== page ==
The Rice Processors Association of Nigeria (RIPAN) has opposed the directives given by a Senate Committee to Nigeria Customs Service (NCS) to return the seized smuggled rice to the traders in Ibadan.
RIFAN Director-General, Mr Andy Ekwelem, expressed the association’s opposition to the directive at a news conference on Thursday in Abuja.
The News Agency of Nigeria (NAN) reports that officers of the NCS recently invaded Oja Oba Market in Ibadan and carted away truckloads of foreign rice.
A similar operation had earlier happened at Bodija Market, where men of the service also impounded some bags of rice.
The Public Relations Officer of NCS, Federal Operation Unit, Zone A, Mr Theophilus Duniya, said that the raid was to effect the Federal Government’s ban on importation of foreign rice.
But the Senate Committee on Ethics and Privileges, on Tuesday, directed the NCS to return the impounded bags of rice to the traders.
Ekwelem said that the directive by the Senate committee would embolden the smugglers while serving as a disincentive to officers of the customs service, as well as the Federal Government’s efforts at food security.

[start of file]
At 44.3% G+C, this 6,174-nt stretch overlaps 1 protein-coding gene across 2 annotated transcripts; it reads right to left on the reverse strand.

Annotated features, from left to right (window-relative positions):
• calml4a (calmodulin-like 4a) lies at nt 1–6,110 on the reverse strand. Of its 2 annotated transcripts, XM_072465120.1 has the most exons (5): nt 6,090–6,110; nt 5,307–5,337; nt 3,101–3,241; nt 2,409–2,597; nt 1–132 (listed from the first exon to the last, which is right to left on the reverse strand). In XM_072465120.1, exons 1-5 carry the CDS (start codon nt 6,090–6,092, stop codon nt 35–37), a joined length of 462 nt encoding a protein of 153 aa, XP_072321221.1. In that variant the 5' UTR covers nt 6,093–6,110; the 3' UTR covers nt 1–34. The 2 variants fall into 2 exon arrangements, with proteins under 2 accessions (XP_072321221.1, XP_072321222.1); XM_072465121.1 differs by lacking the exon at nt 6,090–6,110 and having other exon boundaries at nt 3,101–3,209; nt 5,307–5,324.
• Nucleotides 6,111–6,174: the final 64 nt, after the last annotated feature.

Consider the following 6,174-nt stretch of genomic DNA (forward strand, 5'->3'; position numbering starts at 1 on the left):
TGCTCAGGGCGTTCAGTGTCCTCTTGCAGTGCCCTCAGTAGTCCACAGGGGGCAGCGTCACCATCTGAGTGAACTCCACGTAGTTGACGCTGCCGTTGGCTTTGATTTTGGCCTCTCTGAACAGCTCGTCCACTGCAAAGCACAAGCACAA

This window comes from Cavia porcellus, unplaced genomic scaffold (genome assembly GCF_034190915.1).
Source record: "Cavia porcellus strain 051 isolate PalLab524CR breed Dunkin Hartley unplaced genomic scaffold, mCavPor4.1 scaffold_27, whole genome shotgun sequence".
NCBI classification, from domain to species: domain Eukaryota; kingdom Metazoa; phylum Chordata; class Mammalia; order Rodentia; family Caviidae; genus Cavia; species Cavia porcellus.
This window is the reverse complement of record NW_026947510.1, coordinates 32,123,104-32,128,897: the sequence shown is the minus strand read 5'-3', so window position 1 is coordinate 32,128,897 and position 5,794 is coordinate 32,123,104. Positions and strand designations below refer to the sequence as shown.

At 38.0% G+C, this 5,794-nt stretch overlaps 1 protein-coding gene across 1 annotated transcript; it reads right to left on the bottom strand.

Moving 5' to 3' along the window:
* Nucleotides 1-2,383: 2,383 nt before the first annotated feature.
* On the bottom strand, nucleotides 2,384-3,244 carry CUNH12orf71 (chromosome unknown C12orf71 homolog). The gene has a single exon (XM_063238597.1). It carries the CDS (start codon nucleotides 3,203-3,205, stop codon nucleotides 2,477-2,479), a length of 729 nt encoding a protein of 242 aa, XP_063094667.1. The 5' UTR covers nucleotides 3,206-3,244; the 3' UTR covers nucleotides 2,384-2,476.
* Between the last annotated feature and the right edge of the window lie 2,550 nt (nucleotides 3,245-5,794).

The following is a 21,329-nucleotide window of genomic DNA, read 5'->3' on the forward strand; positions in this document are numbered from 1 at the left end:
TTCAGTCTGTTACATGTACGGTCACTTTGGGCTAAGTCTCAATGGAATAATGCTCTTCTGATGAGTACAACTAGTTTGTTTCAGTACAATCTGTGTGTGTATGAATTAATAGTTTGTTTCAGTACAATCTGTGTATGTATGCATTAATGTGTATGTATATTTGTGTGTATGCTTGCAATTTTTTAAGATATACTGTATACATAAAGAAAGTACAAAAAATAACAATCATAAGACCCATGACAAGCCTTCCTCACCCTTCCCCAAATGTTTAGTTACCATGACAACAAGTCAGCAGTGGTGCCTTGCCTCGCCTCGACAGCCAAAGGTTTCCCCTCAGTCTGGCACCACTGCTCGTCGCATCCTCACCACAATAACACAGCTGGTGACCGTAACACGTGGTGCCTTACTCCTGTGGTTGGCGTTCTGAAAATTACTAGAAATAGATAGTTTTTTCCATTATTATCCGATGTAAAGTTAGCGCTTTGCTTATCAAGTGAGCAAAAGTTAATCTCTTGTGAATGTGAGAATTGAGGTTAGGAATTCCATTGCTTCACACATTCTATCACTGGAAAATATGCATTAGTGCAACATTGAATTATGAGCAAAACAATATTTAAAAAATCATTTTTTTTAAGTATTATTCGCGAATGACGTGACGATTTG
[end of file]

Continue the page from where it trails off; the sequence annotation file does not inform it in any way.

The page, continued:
“RIPAN is shocked and disappointed by that directive as it counteracts the resolve of the Nigerian government and its citizens to grow our local capacity in the rice sub-sector, to achieve food security.
“Over the past years, the NCS has been blamed for the persistent smuggling of food items, especially rice.
“This directive is tacit support for smuggling and it leaves much to be desired. It also paints a picture of insensitivity to the plight of the Nigerian investor,’’ he said.
Ekwelem reiterated that RIPAN and other stakeholders in the rice value chain had made trillions of naira investments in the sector, and created millions of jobs, which were now being threatened by the senate’s intervention.
He urged the Nigerian legislature to encourage such investments and job creation initiatives, rather than frustrate the efforts.
“Since 2015, The Federal Government, through its various agencies, like the Central Bank of Nigeria (CBN) and the Agriculture Ministry, has expended huge sums of money trying to grow local capacity in the rice sub-sector.
“Now that smugglers are being protected, encouraged and emboldened, these efforts are at dire risk,’’ he said.
The director-general said that smuggling had been the major challenge confronting both governments’ investments as well as private sector effort in the rice sub-sector.
He added that the senate’s directive was capable of sending shockwaves that could result in the collapse of the sector.
He gave assurance that the association would take steps, and also collaborate with rice farmers to ensure that Nigerian rice was more affordable to ordinary Nigerians.
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